Reassessing the Mookie Betts Trade Four Months Later

Mookie Betts
GLENDALE, ARIZONA - FEBRUARY 26: Mookie Betts #50 of the Los Angeles Dodgers follows through on a swing during a spring training game against the Los Angeles Angels at Camelback Ranch on February 26, 2020 in Glendale, Arizona. (Photo by Norm Hall/Getty Images)

Well, it looked like Chaim Bloom and the Boston Red Sox were close to pulling off one of the greatest robberies Major League Baseball had seen in a long time. Back in February Boston traded former MVP and Cy Young Award winners Mookie Betts and David Price to the Los Angeles Dodgers. Up until recently, it seemed entirely possible that Betts could go the entirety of the 2020 season without ever suiting up in that Dodger blue before hitting free agency, while Bloom would escape with one of the best hitting prospects in baseball in Alex Verdugo and what projects to be an everyday infielder in Jeter Downs.

Although a game has yet to be played this season, the developments over the past few months have really changed how people should look at this trade.

Mookie Betts

Not much has changed for Betts in terms of on-field expectations heading into a 60-game schedule. The Dodgers remain as the favorite to come out of the National League. Where COVID-19 and an abridged schedule may hurt Betts is when he hits the open market this winter.

Betts Likely to Seek Short-Term Deal

Betts and the Red Sox failed to reach a long-term extension for years. He wanted to hold out for his big payday after the 2020 season. Many expected Mookie to ink for upwards of $300 million or even — however unlikely — $400 million like Mike Trout. It’s time to question whether Betts will ever get the contract that he so patiently waited for.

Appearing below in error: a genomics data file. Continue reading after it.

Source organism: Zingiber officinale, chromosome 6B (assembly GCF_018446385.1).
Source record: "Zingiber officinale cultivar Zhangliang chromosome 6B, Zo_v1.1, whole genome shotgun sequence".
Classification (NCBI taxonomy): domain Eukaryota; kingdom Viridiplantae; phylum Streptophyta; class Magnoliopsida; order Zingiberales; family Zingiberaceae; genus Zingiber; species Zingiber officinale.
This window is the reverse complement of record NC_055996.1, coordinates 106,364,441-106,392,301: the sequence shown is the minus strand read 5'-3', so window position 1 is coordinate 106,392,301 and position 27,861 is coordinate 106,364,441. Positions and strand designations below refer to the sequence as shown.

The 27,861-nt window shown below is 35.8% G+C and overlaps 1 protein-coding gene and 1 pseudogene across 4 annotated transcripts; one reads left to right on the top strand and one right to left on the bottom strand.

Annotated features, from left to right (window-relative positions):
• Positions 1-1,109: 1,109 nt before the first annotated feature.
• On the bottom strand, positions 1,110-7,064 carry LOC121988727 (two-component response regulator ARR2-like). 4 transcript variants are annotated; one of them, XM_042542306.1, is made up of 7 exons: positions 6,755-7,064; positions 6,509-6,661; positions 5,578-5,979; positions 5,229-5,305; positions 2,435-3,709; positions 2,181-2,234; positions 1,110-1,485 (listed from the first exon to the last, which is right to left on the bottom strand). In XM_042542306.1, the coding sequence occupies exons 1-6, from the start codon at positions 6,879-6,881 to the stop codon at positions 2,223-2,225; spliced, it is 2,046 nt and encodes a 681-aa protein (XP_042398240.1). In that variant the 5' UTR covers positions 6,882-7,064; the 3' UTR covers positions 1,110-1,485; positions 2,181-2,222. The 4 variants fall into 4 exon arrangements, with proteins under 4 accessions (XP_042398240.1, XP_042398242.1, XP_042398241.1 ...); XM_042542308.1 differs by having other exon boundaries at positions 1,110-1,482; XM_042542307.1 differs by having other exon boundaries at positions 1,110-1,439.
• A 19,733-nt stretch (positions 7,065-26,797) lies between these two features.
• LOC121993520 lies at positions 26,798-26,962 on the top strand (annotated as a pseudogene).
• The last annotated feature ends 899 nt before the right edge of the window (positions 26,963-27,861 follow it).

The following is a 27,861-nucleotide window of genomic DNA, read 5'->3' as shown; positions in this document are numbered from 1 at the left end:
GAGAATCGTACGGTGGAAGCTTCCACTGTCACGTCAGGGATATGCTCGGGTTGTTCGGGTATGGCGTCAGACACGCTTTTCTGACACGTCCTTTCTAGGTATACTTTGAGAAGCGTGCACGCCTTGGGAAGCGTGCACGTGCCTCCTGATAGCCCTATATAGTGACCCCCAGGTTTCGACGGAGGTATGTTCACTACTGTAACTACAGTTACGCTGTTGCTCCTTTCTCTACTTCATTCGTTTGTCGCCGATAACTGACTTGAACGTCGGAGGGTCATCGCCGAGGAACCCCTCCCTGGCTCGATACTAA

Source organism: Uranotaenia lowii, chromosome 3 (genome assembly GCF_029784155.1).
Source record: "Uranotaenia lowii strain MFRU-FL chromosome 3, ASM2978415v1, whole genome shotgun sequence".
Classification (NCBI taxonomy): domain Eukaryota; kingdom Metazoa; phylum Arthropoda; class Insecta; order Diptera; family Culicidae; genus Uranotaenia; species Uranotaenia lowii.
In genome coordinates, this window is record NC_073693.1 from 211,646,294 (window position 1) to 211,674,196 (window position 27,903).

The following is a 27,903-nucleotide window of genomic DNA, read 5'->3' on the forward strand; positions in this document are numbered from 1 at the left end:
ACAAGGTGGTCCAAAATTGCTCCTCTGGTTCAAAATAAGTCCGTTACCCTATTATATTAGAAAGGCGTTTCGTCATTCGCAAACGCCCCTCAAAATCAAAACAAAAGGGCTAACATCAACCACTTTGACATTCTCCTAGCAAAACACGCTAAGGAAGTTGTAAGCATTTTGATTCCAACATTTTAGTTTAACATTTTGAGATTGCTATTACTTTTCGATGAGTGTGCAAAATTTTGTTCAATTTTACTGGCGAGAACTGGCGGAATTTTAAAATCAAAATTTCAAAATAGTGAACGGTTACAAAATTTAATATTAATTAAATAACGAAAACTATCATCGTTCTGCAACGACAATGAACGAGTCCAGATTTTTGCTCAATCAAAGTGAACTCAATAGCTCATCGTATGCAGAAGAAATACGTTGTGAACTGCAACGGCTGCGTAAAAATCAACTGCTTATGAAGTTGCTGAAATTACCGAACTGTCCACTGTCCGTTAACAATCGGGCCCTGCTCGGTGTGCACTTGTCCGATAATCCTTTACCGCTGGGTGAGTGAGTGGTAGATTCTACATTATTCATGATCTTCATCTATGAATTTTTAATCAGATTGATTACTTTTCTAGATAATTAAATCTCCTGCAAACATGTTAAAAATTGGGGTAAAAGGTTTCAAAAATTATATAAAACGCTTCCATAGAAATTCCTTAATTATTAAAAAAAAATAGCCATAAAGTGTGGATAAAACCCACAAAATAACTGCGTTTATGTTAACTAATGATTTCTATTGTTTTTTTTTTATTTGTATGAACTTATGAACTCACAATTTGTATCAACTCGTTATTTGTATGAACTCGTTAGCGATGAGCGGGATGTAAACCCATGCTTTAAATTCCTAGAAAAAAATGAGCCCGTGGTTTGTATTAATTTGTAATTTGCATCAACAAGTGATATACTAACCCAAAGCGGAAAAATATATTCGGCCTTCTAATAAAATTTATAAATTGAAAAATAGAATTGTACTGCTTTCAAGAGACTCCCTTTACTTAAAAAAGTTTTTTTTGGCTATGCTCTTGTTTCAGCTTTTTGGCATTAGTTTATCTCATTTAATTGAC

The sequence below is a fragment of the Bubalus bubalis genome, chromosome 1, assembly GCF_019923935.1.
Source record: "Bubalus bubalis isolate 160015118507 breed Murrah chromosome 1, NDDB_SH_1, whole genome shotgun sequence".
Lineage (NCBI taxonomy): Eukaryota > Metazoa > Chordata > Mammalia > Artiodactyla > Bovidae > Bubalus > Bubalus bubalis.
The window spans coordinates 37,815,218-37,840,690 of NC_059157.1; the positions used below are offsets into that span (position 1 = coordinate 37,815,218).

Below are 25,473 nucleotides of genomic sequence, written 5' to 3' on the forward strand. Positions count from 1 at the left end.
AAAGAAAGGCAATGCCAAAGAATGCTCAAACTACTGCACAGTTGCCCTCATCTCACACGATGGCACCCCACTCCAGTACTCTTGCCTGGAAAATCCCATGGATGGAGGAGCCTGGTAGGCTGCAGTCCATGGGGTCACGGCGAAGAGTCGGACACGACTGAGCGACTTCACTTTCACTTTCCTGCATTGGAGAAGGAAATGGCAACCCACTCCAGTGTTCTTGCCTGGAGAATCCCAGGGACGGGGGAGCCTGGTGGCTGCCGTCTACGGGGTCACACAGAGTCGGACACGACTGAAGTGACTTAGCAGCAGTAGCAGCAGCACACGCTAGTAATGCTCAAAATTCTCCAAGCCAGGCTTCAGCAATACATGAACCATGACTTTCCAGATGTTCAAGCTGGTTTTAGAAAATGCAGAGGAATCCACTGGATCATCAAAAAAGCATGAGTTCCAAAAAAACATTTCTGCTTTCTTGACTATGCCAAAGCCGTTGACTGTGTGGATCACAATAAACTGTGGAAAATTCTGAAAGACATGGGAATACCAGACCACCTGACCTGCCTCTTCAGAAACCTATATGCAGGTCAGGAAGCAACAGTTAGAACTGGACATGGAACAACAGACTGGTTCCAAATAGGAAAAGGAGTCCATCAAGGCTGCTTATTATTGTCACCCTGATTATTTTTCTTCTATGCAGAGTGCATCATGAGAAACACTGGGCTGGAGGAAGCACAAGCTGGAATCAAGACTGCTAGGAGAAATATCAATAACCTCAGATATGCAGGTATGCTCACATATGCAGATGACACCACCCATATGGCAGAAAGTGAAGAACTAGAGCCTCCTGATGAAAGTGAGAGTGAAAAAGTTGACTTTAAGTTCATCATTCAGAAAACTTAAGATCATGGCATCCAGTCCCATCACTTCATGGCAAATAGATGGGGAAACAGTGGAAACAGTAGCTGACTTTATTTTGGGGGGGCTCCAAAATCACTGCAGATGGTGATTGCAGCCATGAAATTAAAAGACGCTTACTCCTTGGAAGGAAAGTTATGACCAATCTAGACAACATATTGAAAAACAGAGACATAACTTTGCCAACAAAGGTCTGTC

The money this offseason won’t be anywhere near the mark that Betts and the rest of the league expected due to the lack of revenue Major League Baseball will bring in in such a short season. If Betts were to sign long-term this winter he likely wouldn’t sniff the $300-plus million he was looking for. The more likely scenario is that Mookie along with other big names — J.T. Realmuto, George Springer, Marcus Semien — may look to sign one-year deals in hopes that the market will bounce back by next winter.

Betts, Boston Reunion Unlikely

If you’re among the camp that was holding out hope for Boston to make a run at Mookie Betts once he hits free agency, you may want to start moving on now. Betts only seeking a one-year deal means that more teams may be interested in the former MVP. Especially teams that want to load up for a run at the title without a long-term commitment.

The biggest factor that could keep Boston out of the running for their old friend remains the luxury tax. John Henry and the Sox brass made it known — although they tried to backtrack — that they wanted to get below the luxury tax threshold this offseason. Where the issue arises is that if the 2020 season doesn’t conclude. If another COVID-19 outbreak resurfaces and the season can’t finish, the luxury tax penalties won’t reset. If that situation turns to reality, Boston will be handcuffed financially for yet another offseason which would rule out a Betts reunion next season.